Cost is difficult to figure but I know that when I did my roof and siding the roof cost 78 per square and the siding was 85 per square but that was two years ago. Doors and windows not sure due to size differences. Hope this helps.

  6. #6
    Join Date
    Jan 2008
    Posts
    2,203

    Default Re: Major Renovations

    If there is any visible aging to the roof, that is always the best place to start- it is what protects everything underneath. Doors and windows next, then siding and the rest. You do need to decide whether you are going to get your investment back on sale for whatever you do.

    The biggest mistake most people make is going too far fixing things up then losing it when they can't recoup their costs at closing. Since you know you're going to sell, look at all costs with a very critical eye and design all the work so that it will have the widest market appeal when finished, even if you would like something different. If you use the cheapest materials it will look cheap, but that's better than looking bad and it may not pay to use something better if it costs a lot more. Go with traditional designs and neutral colors, not the latest trends which will look out-of-date 5 years from now. Make friends with a busy realtor in your area for more specific advice on what will sell best and what isn't worth doing- they should know the market you're in and can help you get the most for the least.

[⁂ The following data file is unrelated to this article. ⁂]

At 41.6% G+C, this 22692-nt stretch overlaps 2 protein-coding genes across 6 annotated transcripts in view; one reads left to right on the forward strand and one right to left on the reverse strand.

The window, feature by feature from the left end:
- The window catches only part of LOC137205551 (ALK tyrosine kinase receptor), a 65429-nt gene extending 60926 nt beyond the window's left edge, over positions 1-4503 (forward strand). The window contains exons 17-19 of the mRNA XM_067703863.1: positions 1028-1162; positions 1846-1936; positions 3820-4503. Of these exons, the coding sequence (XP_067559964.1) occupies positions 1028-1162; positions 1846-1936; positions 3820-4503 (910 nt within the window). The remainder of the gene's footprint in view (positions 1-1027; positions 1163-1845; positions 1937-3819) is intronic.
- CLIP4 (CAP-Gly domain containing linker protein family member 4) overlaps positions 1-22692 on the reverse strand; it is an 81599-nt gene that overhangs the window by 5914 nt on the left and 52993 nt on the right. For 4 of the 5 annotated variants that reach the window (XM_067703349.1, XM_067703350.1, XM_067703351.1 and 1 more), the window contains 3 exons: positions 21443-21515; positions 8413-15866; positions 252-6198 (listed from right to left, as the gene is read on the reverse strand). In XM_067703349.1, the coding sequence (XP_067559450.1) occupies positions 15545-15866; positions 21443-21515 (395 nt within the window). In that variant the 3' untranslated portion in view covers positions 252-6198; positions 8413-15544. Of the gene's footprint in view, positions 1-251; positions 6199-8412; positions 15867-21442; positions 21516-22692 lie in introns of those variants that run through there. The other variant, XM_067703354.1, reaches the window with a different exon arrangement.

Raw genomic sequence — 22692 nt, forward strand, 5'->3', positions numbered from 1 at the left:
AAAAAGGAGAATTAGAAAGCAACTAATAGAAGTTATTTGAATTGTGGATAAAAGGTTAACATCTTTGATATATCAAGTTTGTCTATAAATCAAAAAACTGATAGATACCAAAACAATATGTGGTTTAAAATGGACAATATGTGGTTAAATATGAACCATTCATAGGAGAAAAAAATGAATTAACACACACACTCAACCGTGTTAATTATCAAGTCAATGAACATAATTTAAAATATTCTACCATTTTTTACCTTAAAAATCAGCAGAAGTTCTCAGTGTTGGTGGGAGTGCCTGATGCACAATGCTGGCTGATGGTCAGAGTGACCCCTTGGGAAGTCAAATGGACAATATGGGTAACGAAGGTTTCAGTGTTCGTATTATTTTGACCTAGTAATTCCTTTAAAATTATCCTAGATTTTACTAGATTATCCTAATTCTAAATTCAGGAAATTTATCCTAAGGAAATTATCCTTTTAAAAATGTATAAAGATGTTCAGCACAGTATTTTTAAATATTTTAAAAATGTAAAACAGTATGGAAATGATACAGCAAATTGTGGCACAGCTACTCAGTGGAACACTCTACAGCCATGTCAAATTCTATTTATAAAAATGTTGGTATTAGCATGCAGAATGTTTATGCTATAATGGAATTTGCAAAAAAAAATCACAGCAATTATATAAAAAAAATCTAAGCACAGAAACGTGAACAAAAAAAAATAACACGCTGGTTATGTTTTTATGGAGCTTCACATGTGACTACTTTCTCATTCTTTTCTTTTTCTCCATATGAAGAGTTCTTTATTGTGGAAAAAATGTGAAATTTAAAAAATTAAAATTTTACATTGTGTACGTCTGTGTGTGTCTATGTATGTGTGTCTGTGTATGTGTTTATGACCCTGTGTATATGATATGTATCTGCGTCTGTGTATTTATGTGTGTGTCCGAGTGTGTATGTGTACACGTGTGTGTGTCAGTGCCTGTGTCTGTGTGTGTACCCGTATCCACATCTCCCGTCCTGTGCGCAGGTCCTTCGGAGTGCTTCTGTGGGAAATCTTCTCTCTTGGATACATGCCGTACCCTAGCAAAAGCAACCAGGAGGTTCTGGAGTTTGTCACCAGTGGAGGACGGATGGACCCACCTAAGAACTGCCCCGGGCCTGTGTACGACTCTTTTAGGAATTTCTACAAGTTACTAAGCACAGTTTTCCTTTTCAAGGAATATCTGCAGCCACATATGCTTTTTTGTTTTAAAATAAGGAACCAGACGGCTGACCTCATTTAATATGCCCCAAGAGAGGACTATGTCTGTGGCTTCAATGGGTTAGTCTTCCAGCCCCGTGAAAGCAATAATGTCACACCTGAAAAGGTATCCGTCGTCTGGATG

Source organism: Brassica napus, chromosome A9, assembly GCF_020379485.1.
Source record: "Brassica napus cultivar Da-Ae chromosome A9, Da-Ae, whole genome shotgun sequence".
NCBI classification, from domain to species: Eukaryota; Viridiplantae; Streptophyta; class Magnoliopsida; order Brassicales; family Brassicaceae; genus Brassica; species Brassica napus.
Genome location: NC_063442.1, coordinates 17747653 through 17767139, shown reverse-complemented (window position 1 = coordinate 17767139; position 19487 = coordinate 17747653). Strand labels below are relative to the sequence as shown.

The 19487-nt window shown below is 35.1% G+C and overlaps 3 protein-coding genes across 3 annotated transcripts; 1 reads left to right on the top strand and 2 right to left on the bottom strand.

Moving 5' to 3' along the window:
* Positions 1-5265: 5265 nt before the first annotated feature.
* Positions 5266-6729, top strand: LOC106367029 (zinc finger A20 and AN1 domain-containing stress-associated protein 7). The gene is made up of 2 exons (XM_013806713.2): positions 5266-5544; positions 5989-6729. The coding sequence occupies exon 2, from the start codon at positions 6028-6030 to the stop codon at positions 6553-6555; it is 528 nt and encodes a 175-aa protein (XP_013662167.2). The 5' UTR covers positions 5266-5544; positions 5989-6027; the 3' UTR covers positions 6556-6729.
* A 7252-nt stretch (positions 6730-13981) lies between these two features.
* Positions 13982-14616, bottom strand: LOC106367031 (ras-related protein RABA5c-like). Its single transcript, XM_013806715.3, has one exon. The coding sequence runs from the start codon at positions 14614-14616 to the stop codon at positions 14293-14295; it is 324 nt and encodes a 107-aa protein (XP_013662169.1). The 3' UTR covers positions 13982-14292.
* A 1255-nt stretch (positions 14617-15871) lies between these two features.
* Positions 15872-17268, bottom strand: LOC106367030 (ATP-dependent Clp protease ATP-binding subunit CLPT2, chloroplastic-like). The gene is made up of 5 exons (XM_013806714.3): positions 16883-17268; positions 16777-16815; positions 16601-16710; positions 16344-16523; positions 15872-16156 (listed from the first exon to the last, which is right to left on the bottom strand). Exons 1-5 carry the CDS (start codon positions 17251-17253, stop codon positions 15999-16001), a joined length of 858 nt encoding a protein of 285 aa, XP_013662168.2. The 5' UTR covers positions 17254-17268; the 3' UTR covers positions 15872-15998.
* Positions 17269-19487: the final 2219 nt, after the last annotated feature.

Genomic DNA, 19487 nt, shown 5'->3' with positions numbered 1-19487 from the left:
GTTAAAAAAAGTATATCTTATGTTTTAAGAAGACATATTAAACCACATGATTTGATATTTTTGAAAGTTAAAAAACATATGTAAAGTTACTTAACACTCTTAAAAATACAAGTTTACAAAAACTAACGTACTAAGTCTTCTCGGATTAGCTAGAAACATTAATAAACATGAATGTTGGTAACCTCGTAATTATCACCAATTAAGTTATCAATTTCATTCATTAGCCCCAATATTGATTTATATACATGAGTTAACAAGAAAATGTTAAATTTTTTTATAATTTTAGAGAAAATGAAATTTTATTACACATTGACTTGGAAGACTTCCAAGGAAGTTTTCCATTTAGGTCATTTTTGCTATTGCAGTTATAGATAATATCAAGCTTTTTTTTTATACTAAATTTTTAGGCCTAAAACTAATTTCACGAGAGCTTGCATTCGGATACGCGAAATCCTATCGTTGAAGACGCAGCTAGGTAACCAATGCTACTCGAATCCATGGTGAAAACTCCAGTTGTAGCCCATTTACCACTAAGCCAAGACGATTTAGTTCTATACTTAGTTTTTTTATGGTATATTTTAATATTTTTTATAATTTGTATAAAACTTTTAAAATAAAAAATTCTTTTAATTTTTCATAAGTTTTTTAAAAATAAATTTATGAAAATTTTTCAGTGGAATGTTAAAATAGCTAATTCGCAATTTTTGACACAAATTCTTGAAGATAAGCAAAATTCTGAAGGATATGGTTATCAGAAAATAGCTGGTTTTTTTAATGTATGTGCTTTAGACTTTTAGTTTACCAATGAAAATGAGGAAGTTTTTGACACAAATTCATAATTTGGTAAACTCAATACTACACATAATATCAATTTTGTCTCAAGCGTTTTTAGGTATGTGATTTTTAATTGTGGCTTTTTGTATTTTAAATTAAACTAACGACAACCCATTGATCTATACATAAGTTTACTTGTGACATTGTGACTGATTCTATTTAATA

Phil

  7. #7
    Join Date
    Oct 2012
    Location
    Houston, TX
    Posts
    304

    Default Re: Major Renovations

    Quote Originally Posted by Mastercarpentry View Post
    Make friends with a busy realtor in your area for more specific advice on what will sell best and what isn't worth doing- they should know the market you're in and can help you get the most for the least.

    Phil
    Fantastic advice. Said realtor can also refer a contractor or two. That is ONE of my sources for contractors to use when looking to get work done. Other sources are neighbors and the interwebs.
    It's this old house, not this built after your dad was born house.

  8. #8
    Join Date
    Jul 2010
    Location
    SoCal
    Posts
    6,736

    Default Re: Major Renovations

    All good answers.

    Quote: "What route should we take and where is the best place to spend our money"

    After you finish the essentials - roofing , windows, doors, exterior - concentrate on appearance, since you intend to sell the house in 5-10 years. Curb appeal (landscape) will attract new buyers, remodeled kitchen and baths will bring in offers.

    Then again, it depends on your budget, area home values and prices, buyers' preferences, and so on. With a house this size, prepare to spend more than the average remodel.

    My experience: perfectly finished homes sell faster and fetch more money. Fixer uppers always bring low ball offers.